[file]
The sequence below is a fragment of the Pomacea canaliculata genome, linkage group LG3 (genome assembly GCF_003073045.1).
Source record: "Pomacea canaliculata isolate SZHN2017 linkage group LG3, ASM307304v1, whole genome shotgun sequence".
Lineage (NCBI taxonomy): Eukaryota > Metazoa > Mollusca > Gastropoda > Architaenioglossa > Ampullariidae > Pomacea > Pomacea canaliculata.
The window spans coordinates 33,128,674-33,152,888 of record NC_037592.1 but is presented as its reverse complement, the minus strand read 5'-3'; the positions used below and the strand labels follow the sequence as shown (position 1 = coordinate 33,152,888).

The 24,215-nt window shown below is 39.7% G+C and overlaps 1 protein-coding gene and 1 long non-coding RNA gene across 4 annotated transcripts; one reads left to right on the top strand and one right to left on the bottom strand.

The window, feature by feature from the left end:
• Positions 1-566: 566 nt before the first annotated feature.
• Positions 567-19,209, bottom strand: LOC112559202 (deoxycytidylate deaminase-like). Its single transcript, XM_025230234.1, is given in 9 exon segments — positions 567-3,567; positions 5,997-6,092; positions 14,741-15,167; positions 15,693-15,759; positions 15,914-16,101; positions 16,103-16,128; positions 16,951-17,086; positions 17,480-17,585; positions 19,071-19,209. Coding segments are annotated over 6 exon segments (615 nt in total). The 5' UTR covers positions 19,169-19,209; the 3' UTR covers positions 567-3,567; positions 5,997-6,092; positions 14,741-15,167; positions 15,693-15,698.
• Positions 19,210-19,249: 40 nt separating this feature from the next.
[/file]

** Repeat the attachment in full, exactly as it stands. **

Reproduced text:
The sequence below is a fragment of the Pomacea canaliculata genome, linkage group LG3 (genome assembly GCF_003073045.1).
Source record: "Pomacea canaliculata isolate SZHN2017 linkage group LG3, ASM307304v1, whole genome shotgun sequence".
Lineage (NCBI taxonomy): Eukaryota > Metazoa > Mollusca > Gastropoda > Architaenioglossa > Ampullariidae > Pomacea > Pomacea canaliculata.
The window spans coordinates 33,128,674-33,152,888 of record NC_037592.1 but is presented as its reverse complement, the minus strand read 5'-3'; the positions used below and the strand labels follow the sequence as shown (position 1 = coordinate 33,152,888).

The 24,215-nt window shown below is 39.7% G+C and overlaps 1 protein-coding gene and 1 long non-coding RNA gene across 4 annotated transcripts; one reads left to right on the top strand and one right to left on the bottom strand.

The window, feature by feature from the left end:
• Positions 1-566: 566 nt before the first annotated feature.
• Positions 567-19,209, bottom strand: LOC112559202 (deoxycytidylate deaminase-like). Its single transcript, XM_025230234.1, is given in 9 exon segments — positions 567-3,567; positions 5,997-6,092; positions 14,741-15,167; positions 15,693-15,759; positions 15,914-16,101; positions 16,103-16,128; positions 16,951-17,086; positions 17,480-17,585; positions 19,071-19,209. Coding segments are annotated over 6 exon segments (615 nt in total). The 5' UTR covers positions 19,169-19,209; the 3' UTR covers positions 567-3,567; positions 5,997-6,092; positions 14,741-15,167; positions 15,693-15,698.
• Positions 19,210-19,249: 40 nt separating this feature from the next.